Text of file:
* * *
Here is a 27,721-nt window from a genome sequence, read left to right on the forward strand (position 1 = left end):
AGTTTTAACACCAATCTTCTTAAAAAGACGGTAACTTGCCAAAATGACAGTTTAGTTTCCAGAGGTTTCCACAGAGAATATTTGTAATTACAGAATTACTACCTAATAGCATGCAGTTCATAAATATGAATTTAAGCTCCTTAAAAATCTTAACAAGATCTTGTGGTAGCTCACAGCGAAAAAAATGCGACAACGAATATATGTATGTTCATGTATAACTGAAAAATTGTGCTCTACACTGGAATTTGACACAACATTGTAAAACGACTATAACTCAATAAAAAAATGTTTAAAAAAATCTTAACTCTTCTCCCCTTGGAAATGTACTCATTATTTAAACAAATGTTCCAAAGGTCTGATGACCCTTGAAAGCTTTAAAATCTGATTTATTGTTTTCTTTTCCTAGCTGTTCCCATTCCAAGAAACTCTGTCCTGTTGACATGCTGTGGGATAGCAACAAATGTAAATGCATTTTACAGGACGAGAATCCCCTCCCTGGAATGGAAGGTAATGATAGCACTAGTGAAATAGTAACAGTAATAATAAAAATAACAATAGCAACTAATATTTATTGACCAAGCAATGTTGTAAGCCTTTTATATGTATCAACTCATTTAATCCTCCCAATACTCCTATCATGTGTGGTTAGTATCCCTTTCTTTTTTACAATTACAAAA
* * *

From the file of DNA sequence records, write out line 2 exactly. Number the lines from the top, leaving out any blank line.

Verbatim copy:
AGTTTTAACACCAATCTTCTTAAAAAGACGGTAACTTGCCAAAATGACAGTTTAGTTTCCAGAGGTTTCCACAGAGAATATTTGTAATTACAGAATTACTACCTAATAGCATGCAGTTCATAAATATGAATTTAAGCTCCTTAAAAATCTTAACAAGATCTTGTGGTAGCTCACAGCGAAAAAAATGCGACAACGAATATATGTATGTTCATGTATAACTGAAAAATTGTGCTCTACACTGGAATTTGACACAACATTGTAAAACGACTATAACTCAATAAAAAAATGTTTAAAAAAATCTTAACTCTTCTCCCCTTGGAAATGTACTCATTATTTAAACAAATGTTCCAAAGGTCTGATGACCCTTGAAAGCTTTAAAATCTGATTTATTGTTTTCTTTTCCTAGCTGTTCCCATTCCAAGAAACTCTGTCCTGTTGACATGCTGTGGGATAGCAACAAATGTAAATGCATTTTACAGGACGAGAATCCCCTCCCTGGAATGGAAGGTAATGATAGCACTAGTGAAATAGTAACAGTAATAATAAAAATAACAATAGCAACTAATATTTATTGACCAAGCAATGTTGTAAGCCTTTTATATGTATCAACTCATTTAATCCTCCCAATACTCCTATCATGTGTGGTTAGTATCCCTTTCTTTTTTACAATTACAAAA